Shadow banking has become a universal phenomenon. In developed economies, shadow banking is to do more with risk transformation through securitization. Whereas in less matured economies, shadow banking supplements conventional banking.
Shadow banks carry out financial intermediation activities, staying away from the regulatory regime. Financial Stability Board (2012) stated shadow banking as the “credit intermediation involving entities and activities (fully or partially) outside the regular banking system”. Shadow banks pursue maturity transformation (transforming funds from short-term liabilities to long-term assets) and liquidity transformation (transforming funds gaining from liquid liabilities to illiquid assets). Moreover to this, shadow banks provide credit to the borrowers with the help of at least one intermediary. Shadow banks operate with the private or public backing in the form of a bank or an insurance firm or sometimes a Government guarantee (Gandhi, 2014).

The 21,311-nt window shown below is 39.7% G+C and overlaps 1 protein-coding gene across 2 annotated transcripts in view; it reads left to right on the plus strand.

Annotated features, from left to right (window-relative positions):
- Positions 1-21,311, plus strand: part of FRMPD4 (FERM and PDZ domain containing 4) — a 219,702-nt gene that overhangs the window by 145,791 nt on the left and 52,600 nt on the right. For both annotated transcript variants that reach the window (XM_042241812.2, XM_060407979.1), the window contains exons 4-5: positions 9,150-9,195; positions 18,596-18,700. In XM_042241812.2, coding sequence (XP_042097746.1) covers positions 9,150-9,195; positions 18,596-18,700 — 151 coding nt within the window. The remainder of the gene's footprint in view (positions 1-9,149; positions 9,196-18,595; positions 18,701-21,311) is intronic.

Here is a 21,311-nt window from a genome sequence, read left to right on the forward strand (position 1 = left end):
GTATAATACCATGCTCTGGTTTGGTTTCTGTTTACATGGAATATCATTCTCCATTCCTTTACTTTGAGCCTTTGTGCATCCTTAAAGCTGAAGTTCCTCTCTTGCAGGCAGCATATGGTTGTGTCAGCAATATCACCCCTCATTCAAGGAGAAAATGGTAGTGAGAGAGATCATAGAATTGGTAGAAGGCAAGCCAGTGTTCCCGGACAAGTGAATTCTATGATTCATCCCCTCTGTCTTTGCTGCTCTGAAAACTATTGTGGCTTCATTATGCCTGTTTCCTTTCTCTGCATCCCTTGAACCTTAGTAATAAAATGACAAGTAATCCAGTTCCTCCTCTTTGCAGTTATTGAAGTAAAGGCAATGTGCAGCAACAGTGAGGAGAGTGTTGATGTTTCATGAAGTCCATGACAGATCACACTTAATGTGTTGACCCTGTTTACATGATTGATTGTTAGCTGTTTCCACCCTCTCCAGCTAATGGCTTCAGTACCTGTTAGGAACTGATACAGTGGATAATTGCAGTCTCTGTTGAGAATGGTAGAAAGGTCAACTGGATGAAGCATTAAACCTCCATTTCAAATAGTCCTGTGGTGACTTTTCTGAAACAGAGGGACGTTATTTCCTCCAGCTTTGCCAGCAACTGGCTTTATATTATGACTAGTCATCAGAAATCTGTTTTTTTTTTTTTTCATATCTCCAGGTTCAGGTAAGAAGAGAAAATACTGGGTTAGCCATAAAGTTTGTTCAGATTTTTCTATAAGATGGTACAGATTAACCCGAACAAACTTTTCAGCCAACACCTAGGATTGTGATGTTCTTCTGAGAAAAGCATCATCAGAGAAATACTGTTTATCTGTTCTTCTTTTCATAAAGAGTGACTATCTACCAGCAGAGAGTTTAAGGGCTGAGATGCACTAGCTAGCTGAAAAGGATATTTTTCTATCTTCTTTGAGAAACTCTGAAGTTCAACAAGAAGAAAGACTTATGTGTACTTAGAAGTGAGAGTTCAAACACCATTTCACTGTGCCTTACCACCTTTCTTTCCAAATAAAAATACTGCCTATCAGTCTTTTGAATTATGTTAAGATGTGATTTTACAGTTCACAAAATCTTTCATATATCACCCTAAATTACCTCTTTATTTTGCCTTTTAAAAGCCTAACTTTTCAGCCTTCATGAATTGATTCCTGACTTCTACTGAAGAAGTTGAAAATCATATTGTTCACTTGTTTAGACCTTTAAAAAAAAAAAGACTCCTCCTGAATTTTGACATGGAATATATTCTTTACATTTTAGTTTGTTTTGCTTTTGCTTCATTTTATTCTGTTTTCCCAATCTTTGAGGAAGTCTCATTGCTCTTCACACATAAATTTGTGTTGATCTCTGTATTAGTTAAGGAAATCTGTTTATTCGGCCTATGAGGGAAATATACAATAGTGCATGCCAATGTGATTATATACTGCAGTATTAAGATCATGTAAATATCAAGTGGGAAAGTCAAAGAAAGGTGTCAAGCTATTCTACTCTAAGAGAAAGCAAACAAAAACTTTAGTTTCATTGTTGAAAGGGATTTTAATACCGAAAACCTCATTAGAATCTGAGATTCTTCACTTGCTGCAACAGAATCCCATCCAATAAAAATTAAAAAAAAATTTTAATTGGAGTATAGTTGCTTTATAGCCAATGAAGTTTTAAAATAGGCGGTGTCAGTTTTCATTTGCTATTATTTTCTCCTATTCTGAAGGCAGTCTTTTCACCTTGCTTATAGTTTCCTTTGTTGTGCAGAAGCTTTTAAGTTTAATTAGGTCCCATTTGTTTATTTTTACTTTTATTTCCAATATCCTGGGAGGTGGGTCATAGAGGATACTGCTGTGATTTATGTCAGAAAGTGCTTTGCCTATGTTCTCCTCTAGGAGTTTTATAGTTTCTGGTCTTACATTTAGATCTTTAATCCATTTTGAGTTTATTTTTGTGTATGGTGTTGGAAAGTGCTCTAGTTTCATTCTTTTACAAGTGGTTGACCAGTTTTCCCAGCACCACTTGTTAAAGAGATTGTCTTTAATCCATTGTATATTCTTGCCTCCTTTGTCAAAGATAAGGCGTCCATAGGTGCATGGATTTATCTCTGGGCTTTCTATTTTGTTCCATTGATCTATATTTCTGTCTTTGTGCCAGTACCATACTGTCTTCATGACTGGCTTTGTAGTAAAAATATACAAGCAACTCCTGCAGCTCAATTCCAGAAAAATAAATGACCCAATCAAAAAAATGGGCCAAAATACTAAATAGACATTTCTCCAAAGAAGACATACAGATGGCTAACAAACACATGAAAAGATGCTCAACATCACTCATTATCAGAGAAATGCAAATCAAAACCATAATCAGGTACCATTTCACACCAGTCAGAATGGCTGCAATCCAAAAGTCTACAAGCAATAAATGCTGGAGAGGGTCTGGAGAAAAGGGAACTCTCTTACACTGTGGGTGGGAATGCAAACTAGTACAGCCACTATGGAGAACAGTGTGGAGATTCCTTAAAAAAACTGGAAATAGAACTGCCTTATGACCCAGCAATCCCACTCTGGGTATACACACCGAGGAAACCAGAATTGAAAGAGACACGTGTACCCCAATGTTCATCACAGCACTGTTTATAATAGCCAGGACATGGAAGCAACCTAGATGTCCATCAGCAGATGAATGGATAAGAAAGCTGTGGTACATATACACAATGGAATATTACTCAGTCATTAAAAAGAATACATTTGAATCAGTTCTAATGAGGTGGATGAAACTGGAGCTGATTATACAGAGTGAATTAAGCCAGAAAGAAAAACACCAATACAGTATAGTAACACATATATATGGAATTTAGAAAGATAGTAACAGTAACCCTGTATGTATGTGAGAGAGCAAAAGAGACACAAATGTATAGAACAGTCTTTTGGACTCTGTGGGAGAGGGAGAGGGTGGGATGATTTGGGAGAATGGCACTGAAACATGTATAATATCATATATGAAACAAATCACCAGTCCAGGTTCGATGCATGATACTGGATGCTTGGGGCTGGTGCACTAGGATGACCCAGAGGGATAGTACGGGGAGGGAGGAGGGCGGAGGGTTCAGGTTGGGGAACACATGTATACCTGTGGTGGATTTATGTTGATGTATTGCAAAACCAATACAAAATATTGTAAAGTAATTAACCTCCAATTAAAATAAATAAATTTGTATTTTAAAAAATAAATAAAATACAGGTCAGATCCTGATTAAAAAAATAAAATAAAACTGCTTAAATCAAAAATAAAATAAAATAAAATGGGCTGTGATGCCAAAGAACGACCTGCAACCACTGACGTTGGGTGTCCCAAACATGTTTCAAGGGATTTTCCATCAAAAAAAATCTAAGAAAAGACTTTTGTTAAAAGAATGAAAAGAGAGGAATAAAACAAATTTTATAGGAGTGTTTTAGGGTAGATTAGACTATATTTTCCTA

Now the point is how shadow banks are different from conventional banks. Shadow banks as the name suggests are not regulated. These banks cannot create money, amidst conventional banks being depository institutions can. So shadow banks raise funds by way of issuing commercial papers and debentures. As a matter of fact, shadow banks’ liabilities do not enjoy the Government guarantee, which is not the case with commercial bank’s deposits.
The reason behind the emergence of shadow banks is simple and that is presence of regulatory arbitrage. Another reason is market need of innovative financial investments, which could absorb risks and provide higher returns.
It is amazing to know that banks float specialized subsidiary to carry out shadow banking activities and banks are also investing in the financial products floated by shadow banks. If a commercial bank wants to hide specific assets in its balance sheet, the bank may float a Special Purpose Vehicle (SPV) to hold those assets.